The beheading of American and British journalists who were being held hostage by ISIS creates a truly horrifying spectacle, and quite understandably mobilizes the political will to destroy the political actor who so shocks and frightens the Western sensibility, which is far from being free from responsibility for such lurid incidents.

Never in modern times has there been a clearer example of violence begetting violence.

And we need to ask ‘to what end?’ Political leaders in the West are remarkably silent and dishonest about what it is that they wish to achieve in this region beset since 2011 by a quite terrifying outbreak of political extremism, whether from above as in the cases of Syria, Egypt, and Israel or from below as with ISIS and al-Nusra.

It is difficult to recall that at the start of 2011, just three years ago, progressive voices around the world were inspired by the Arab upheavals, especially in Egypt and Tunisia, that burst upon the political scene unexpectedly.

These extraordinary events appeared to repudiate the prevailing patterns of authoritarian, exploitative, and corrupt collaboration between oppressive domestic elites, neoliberal economic forces, and the regional imperial juggernaut that had kept this humanly disastrous reality stable for so long. Yet even during that time of optimism about the Arab future, a closer scrutiny of what was happening disclosed many reasons to be worried. It is helpful to look to this recent past to have some comprehension of the perplexing present.

A Revolutionary Spirit Without Revolutionary Action

The goals of these upheavals were far too ambitious to be realized by such limited challenges directed at the established order. These movements were essentially confined to getting rid of a hated ruler. Read More »

TFF PressInfo: Violence against children has become an epidemic

By Jonathan Power

Three Israeli teenagers murdered on Palestinian soil. One Palestinian boy burnt to death whilst alive in an apparent retaliation. Over the years of conflict thousands of children have been killed although many more on the Palestinian side than the Israeli.

According to the Old Testament’s Book of Numbers, Moses, when leading the trek to the “Promised Land”, once ordered all the women and children in one hostile tribe in their way, the Midianites, to be killed. Moses is as an important figure to Muslim theologians as he is to Jewish yet I’ve never come across the writings of a major theologian in either religion loudly condemning this mass murder.

The killing of the innocents in the “Promised Land” goes on three thousand years later. Last year eight Palestinian children (six boys and two girls) were killed and 1,265 were injured in the occupied Palestinian territories either by Israeli settlers by Israeli security forces. No Israeli children were killed in 2013.

Four Palestinian boys were killed by Israeli security forces in the Al Jalazun, Jenin and Ayda refugee camps. Incursions into the camps increased by 60 per cent compared with 2012. The 1,235 children injured in the West Bank (155 under the age of 12) are more than double the number injured in 2012 (552). 49 children were injured directly by Israeli settlers. Eight Israeli children were injured in Israeli settlements by Palestinians. Read More »

Nonviolent Geopolitics: Law, Politics, and 21st Century Security*

By Richard Falk

In this short essay, my attempt will be to articulate a conception of a world order premised on nonviolent geopolitics, as well as to consider some obstacles to its realization. By focusing on the interplay of “law” and “geopolitics” the intention is to consider the role played both by normative traditions of law and morality and the “geopolitical” orientation that continue to guide dominant political actors on the global stage.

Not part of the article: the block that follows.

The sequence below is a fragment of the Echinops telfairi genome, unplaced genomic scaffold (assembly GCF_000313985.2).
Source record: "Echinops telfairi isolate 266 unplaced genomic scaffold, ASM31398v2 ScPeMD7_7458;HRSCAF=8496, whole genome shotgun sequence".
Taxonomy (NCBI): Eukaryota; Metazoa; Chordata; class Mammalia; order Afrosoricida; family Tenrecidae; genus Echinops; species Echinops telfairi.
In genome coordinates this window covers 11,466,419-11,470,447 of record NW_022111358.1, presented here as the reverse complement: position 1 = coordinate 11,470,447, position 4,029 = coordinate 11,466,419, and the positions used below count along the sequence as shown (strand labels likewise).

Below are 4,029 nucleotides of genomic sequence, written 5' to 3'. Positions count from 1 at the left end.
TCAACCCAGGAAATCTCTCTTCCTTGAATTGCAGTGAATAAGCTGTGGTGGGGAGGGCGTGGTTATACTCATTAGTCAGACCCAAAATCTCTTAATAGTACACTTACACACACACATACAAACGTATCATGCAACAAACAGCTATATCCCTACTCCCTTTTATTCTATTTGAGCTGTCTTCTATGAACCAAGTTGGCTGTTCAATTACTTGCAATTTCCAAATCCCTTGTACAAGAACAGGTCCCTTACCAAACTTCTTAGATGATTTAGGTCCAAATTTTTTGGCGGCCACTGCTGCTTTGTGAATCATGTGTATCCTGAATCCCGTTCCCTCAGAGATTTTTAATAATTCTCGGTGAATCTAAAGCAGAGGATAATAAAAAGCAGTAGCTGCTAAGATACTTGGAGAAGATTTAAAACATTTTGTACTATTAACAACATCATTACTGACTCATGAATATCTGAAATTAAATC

Such an approach challenges the major premise of realism that security, leadership, stability, and influence in the 21st century continue to rest primarily on military power, or what is sometimes described as “hard power” capabilities. [1]

From such a perspective international law plays a marginal role, useful for challenging the behavior of adversaries, but not to be relied upon in calculating the national interest of one’s own country. As such, the principal contribution of international law, aside from its utility in facilitating cooperation in situations where national interests converge, is to provide rhetoric that rationalizes controversial foreign policy initiatives undertaken by one’s own country and to demonize comparable behavior by an enemy state. This discursive role is not to be minimized, but neither should it be confused with exerting norms of restraint in a consistent and fair manner.

My intention is to do three things:

• to show the degree to which the victors in World War II crafted via the UN Charter essentially a world order, which if behaviorally implemented, would have marginalized war, and encoded by indirection a system of nonviolent geopolitics; in other words, the constitutional and institutional foundations already exist, but inert form;

• to provide a critique of the realist paradigm that never relinquished its hold over the imagination of dominant political elites, and an approach has not acknowledged the obsolescence and dangers associated with the war system;

• and, finally, to consider some trends in international life that make it rational to work toward the embodiment of nonviolent geopolitics in practice and belief, as well as in the formalities of international law.Read More »

The New World Order?

By Richard Falk

There is no more reliable guardian of entrenched conventional wisdom than The Economist. And so when its cover proclaims ‘the new world order,’ and removes any ambiguity from its intentions, by its portrayal of Putin as a shirtless tank commander with menacing features.

No such iconography accompanied the last notable invocation of the phrase ‘new world order’ by George H. W. Bush in mobilizing support for a forcible response to the Iraqi invasion and annexation of Kuwait in 1990, the dirty work of Saddam Hussein. Read More »